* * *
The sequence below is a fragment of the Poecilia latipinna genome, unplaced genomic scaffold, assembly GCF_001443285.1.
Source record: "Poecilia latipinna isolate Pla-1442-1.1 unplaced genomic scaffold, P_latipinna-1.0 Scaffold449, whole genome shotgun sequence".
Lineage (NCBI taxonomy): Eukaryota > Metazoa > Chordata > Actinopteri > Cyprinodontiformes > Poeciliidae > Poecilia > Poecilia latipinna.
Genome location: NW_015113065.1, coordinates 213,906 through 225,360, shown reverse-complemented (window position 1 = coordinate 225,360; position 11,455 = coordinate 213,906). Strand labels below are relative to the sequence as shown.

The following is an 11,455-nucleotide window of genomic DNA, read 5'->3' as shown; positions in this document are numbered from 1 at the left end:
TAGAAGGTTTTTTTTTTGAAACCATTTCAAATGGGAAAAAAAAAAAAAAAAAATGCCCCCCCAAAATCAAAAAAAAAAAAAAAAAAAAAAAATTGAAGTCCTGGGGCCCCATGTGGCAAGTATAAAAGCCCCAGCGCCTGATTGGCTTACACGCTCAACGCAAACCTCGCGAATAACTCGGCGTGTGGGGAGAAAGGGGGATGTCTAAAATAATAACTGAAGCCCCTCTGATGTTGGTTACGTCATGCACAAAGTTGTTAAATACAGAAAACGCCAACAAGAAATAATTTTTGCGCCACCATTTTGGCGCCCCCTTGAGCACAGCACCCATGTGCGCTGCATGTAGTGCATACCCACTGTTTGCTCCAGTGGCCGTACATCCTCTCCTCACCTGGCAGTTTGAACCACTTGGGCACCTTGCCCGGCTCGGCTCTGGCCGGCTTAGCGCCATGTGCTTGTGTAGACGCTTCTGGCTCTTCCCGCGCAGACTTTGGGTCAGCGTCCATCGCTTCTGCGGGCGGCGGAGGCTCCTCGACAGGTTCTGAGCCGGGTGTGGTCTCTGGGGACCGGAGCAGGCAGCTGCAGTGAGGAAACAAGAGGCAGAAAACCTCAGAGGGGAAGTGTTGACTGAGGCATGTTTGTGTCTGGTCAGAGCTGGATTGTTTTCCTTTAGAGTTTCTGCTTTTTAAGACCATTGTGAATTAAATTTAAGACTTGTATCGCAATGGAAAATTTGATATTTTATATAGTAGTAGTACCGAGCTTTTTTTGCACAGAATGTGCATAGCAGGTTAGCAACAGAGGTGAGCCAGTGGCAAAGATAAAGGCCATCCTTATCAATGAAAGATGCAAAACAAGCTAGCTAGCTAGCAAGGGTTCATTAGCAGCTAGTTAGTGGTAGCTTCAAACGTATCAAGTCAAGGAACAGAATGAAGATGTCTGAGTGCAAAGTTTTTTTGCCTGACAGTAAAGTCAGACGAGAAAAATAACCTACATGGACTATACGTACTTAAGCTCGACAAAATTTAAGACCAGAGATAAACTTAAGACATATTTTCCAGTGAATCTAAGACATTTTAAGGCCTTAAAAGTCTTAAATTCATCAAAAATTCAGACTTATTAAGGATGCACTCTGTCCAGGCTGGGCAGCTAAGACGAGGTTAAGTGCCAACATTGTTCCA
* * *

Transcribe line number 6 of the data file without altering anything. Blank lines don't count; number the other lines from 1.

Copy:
TAGAAGGTTTTTTTTTTGAAACCATTTCAAATGGGAAAAAAAAAAAAAAAAAATGCCCCCCCAAAATCAAAAAAAAAAAAAAAAAAAAAAAATTGAAGTCCTGGGGCCCCATGTGGCAAGTATAAAAGCCCCAGCGCCTGATTGGCTTACACGCTCAACGCAAACCTCGCGAATAACTCGGCGTGTGGGGAGAAAGGGGGATGTCTAAAATAATAACTGAAGCCCCTCTGATGTTGGTTACGTCATGCACAAAGTTGTTAAATACAGAAAACGCCAACAAGAAATAATTTTTGCGCCACCATTTTGGCGCCCCCTTGAGCACAGCACCCATGTGCGCTGCATGTAGTGCATACCCACTGTTTGCTCCAGTGGCCGTACATCCTCTCCTCACCTGGCAGTTTGAACCACTTGGGCACCTTGCCCGGCTCGGCTCTGGCCGGCTTAGCGCCATGTGCTTGTGTAGACGCTTCTGGCTCTTCCCGCGCAGACTTTGGGTCAGCGTCCATCGCTTCTGCGGGCGGCGGAGGCTCCTCGACAGGTTCTGAGCCGGGTGTGGTCTCTGGGGACCGGAGCAGGCAGCTGCAGTGAGGAAACAAGAGGCAGAAAACCTCAGAGGGGAAGTGTTGACTGAGGCATGTTTGTGTCTGGTCAGAGCTGGATTGTTTTCCTTTAGAGTTTCTGCTTTTTAAGACCATTGTGAATTAAATTTAAGACTTGTATCGCAATGGAAAATTTGATATTTTATATAGTAGTAGTACCGAGCTTTTTTTGCACAGAATGTGCATAGCAGGTTAGCAACAGAGGTGAGCCAGTGGCAAAGATAAAGGCCATCCTTATCAATGAAAGATGCAAAACAAGCTAGCTAGCTAGCAAGGGTTCATTAGCAGCTAGTTAGTGGTAGCTTCAAACGTATCAAGTCAAGGAACAGAATGAAGATGTCTGAGTGCAAAGTTTTTTTGCCTGACAGTAAAGTCAGACGAGAAAAATAACCTACATGGACTATACGTACTTAAGCTCGACAAAATTTAAGACCAGAGATAAACTTAAGACATATTTTCCAGTGAATCTAAGACATTTTAAGGCCTTAAAAGTCTTAAATTCATCAAAAATTCAGACTTATTAAGGATGCACTCTGTCCAGGCTGGGCAGCTAAGACGAGGTTAAGTGCCAACATTGTTCCA